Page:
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Norway - Eco Prison -

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Norway - Eco Prison

Broadcast: 05/02/2008

Reporter: Mark Corcoran

Transcript

CORCORAN: A ferry sets a steady course across the Oslo fjord, but there's something a little
different about this vessel. The captain wears the uniform of a prison officer and the crew are
convicted criminals. Our destination is this island nature reserve, now being billed at the world's
first eco-prison.

You've heard of the 'carbon cops', well now meet the 'carbon crims' of Bastoey Prison. Under the
command of Governor turned Chief Ecologist, Oeyvind Alnaes.

OEYVIND ALNAES: Not any razor wire, any concrete walls, no fences.

CORCORAN: Guns?

OEYVIND ALNAES: No guns. So that's true.

CORCORAN: The island is the centrepiece of Norway's radical approach to crime and punishment and
one hundred and fifteen inmates are not just low-risk white-collar types. Nearly half have
committed violent crimes. Bastoey promises personal redemption through global responsibility. The
inmates grow their own food, vehicles now run on bio-fuel and the Governor soon hopes to have the
prison completely carbon neutral.

OEYVIND ALNAES: [Chief Ecologist, Bastoey Prison] We thought that to do it, you know, to run a
prison in an ecological way is the best way of taking care of nature and we also thought that we
can use ecology or ecological thinking as a tool to teach the prisoners responsibility.

[On the island] This is the church, the school building and there is also a gymnasium. This was
also built in 1900.

CORCORAN: Built more than a century ago as a boy's home, Bastoey has a relaxed feel.

OEYVIND ALNAES: We have a football team which plays in a soccer league and we also play indoor
hockey. There's a lot of activities.

CORCORAN: And in the winter?

OEYVIND ALNAES: In the winter we go skiing.

CORCORAN: So I guess some people may see this as more like Club Med then a prison when they hear
those sorts of activities are on offer.

OEYVIND ALNAES: Maybe someone would say this is a scout camp for grown up people but no one is here
because they want to be here.

CORCORAN: Prisoner Sigurd is in charge of the sheep.

OEYVIND ALNAES: Prisoners who work with animals, with horses or cattle or sheep they learn in a way
also empathy because they are living creatures which are depending on them.

CORCORAN: The prison's organic meat commands high prices from top restaurants but for Sigurd, it's
often difficult sending his charges off to the abattoir.

SIGURD: I take care of them. Give them food, water - when they are going to have lambs I take them.
It's a good place to be.

CORCORAN: It may be a good place to be, but he never forgets why he's here.

SIGURD: I was out one evening, took a girl with me home. She tried to rob me with a knife and I
lose my control for a minute and she died.

CORCORAN: Convicted of manslaughter, this is Sigurd's last week in jail. Going home wont be easy
but Sigurd feels his time here will give him a better chance of building a new life.

SIGURD: I got 8 years so it's been a long time.

CORCORAN: I bet it has. And how does being here compare to the other prisons?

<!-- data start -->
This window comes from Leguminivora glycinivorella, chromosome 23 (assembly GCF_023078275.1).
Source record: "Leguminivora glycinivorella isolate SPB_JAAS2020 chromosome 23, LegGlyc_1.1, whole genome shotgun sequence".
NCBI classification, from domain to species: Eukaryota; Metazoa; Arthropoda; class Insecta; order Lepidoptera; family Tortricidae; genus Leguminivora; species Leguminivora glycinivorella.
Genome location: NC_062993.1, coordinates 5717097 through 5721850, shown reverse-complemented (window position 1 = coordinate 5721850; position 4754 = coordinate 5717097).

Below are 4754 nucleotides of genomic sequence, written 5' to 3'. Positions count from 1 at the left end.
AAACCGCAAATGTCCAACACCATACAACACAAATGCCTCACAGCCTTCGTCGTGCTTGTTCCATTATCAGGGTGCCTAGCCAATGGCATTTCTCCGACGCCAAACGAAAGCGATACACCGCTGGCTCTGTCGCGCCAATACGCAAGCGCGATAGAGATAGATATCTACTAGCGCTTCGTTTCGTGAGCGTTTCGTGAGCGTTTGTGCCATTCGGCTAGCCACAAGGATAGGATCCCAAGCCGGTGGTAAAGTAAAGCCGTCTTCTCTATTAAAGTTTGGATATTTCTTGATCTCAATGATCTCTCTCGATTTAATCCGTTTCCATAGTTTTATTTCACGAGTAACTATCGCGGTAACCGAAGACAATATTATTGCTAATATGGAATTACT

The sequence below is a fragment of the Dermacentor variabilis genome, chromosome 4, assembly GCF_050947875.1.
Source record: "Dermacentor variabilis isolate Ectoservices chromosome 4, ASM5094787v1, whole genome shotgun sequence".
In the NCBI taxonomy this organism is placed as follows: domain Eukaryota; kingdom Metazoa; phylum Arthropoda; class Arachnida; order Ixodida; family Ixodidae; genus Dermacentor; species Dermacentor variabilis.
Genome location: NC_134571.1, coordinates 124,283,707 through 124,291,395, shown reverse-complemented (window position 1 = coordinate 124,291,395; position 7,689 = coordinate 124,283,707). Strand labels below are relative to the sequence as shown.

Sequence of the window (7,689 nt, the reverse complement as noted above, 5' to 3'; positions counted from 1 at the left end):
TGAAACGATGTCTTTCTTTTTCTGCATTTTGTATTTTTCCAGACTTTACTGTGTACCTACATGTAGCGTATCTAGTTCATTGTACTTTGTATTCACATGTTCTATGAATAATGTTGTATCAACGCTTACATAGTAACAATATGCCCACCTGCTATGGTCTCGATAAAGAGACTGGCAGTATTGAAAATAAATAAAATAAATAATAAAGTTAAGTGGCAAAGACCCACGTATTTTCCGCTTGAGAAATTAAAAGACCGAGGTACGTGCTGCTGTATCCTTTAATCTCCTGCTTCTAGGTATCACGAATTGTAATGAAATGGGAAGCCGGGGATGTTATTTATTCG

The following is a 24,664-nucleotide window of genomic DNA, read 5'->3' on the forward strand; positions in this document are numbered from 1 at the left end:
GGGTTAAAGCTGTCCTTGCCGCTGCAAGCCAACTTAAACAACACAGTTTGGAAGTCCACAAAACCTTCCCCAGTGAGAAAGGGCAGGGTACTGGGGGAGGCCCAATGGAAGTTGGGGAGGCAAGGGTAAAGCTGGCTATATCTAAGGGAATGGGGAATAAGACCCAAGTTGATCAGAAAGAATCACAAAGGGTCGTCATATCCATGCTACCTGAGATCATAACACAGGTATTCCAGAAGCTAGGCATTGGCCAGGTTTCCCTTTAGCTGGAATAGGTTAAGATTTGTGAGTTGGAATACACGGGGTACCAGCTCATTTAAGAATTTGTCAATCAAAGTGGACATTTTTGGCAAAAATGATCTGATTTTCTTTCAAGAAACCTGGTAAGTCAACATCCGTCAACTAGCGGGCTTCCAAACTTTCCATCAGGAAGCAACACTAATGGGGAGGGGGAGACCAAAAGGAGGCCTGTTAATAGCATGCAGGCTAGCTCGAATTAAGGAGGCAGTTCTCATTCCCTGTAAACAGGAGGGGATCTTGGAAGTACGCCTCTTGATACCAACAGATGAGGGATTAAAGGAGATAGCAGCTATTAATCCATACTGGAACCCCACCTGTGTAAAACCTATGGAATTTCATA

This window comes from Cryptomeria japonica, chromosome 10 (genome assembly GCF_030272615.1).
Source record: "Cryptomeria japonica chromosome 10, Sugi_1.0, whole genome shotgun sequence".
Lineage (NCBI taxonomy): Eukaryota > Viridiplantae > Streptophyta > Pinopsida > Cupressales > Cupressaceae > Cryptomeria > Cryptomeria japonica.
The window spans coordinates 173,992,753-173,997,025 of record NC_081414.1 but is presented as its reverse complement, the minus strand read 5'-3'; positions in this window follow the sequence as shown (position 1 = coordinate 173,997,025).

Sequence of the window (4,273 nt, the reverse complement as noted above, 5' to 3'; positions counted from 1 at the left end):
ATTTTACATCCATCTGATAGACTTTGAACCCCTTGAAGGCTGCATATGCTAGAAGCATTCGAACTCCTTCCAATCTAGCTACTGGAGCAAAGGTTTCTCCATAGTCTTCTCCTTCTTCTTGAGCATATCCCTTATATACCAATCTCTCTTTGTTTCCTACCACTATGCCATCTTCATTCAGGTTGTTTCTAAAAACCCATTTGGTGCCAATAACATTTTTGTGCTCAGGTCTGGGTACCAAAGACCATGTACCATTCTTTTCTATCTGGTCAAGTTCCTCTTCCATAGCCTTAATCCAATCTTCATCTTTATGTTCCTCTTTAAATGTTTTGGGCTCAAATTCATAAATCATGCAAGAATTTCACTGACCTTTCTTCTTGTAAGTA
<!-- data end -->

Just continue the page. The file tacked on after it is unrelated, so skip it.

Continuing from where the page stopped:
SIGURD: It's another world to stay here instead of staying.... in a locked prison people get
destroyed.

OEYVIND ALNAES: This is the timber we take out of our own forest and we cut it up at the saw over
there and we produce planks, which we use to restore the houses.

CORCORAN: It's quite impressive.

OEYVIND ALNAES: Yeah it's a nice house. It's from the 1900's. It demands a lot of restoration work
so.

CORCORAN: This is the reception centre, first stop for prisoners transferred to the island. Many
have spent years locked in a cell. Here they learn how to relax and reflect on their crimes under
the watchful eye of housefather, Prisoner Hans Peter. A professional chef and caterer, he's doing
time for tax evasion.

This is your living area here?

HANS PETER: Yes it is our living room and we watch the television, we play cards, we discuss
everything what's happened out there and have quite a nice evening out here.

CORCORAN: Hans Peter's pride and joy lies in the basement. The big wood fired boilers are now
replacing diesel oil and electrical heating systems.

While cutting carbon emissions is important, surviving Norway's savage winters is just as vital.

HANS PETER: You can start electricity, it is important for us in winter.

CORCORAN: I bet it is! It gets a bit cold around here in the wintertime. So you have your own room?

HANS PETER: Yes and my own key.

CORCORAN: Yes.

HANS PETER: So nobody else can lock me in here. I can come in just as I want. Here is my little
room.

CORCORAN: This is where you live?

HANS PETER: Yeah I live. My TV, my radio, my laptop machine and I see the sea.

CORCORAN: While Hans Peter is doing his time easy, it's still tough for his daughters and wife
forced to deal with his absence and the social stigma of imprisonment.

HANS PETER: That's my wife, that's the queen.

CORCORAN: Your queen?

HANS PETER: Yes. That's my queen. She's fabulous. She's standing behind me and she wait for me
until I come out again.

CORCORAN: Is this a naïve social experiment or an act of environment inspiration? Success or
failure will ultimately lie in the hands of Bastoey's graduates when they're released back into
Norwegian society but on his island in the Oslo Fjord, one man is determined to make it work.

You're very passionate about this place aren't you?

OEYVIND ALNAES: Yeah, yeah I am. I'm very proud of this place because I think we have been able to
show people which have done very cruel actions and terrible crimes, they can actually be in such a
prison and they can behave like ordinary people.